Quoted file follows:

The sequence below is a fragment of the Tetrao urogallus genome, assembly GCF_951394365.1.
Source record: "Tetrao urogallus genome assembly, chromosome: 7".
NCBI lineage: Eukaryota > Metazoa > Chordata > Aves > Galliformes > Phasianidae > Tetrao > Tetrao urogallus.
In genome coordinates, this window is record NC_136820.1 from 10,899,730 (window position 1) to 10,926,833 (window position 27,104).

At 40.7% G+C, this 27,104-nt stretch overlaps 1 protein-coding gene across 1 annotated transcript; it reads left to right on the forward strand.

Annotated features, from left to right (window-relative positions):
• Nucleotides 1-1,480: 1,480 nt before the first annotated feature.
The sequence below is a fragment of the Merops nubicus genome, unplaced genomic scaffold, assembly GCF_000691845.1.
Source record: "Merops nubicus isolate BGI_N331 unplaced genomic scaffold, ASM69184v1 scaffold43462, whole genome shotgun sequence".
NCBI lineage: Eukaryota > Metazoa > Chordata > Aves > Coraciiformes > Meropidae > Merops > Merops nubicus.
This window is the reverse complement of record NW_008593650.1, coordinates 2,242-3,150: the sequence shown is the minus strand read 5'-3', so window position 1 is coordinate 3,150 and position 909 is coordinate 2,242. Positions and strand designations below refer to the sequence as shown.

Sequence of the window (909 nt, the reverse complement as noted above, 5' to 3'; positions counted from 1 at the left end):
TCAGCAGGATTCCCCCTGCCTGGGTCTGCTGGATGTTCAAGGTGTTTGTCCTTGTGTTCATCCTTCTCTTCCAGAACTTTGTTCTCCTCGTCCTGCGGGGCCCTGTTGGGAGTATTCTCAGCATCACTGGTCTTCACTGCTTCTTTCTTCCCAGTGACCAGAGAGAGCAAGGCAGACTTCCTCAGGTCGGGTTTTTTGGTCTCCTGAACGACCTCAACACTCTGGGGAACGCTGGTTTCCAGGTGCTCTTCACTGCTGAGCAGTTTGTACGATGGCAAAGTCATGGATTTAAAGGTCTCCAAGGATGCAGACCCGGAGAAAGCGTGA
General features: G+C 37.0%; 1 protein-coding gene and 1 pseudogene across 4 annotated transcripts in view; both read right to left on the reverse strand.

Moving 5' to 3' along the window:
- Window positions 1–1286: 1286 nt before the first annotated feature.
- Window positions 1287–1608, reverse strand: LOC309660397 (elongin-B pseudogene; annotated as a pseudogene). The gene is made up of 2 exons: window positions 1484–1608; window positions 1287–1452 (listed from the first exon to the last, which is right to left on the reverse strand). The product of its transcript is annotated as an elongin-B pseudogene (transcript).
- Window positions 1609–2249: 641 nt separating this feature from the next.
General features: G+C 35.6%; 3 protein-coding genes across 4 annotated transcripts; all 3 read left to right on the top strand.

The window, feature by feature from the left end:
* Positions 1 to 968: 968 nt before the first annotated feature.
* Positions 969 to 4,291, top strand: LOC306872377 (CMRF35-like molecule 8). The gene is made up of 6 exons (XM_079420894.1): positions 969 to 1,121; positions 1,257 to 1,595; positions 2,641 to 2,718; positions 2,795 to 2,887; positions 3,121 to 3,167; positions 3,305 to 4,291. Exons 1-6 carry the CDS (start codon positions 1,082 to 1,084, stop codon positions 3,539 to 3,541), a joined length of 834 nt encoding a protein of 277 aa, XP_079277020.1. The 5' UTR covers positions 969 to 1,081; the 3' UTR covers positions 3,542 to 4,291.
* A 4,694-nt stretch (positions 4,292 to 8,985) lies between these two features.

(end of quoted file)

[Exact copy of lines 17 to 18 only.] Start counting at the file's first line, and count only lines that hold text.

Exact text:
- Window positions 1287–1608, reverse strand: LOC309660397 (elongin-B pseudogene; annotated as a pseudogene). The gene is made up of 2 exons: window positions 1484–1608; window positions 1287–1452 (listed from the first exon to the last, which is right to left on the reverse strand). The product of its transcript is annotated as an elongin-B pseudogene (transcript).
- Window positions 1609–2249: 641 nt separating this feature from the next.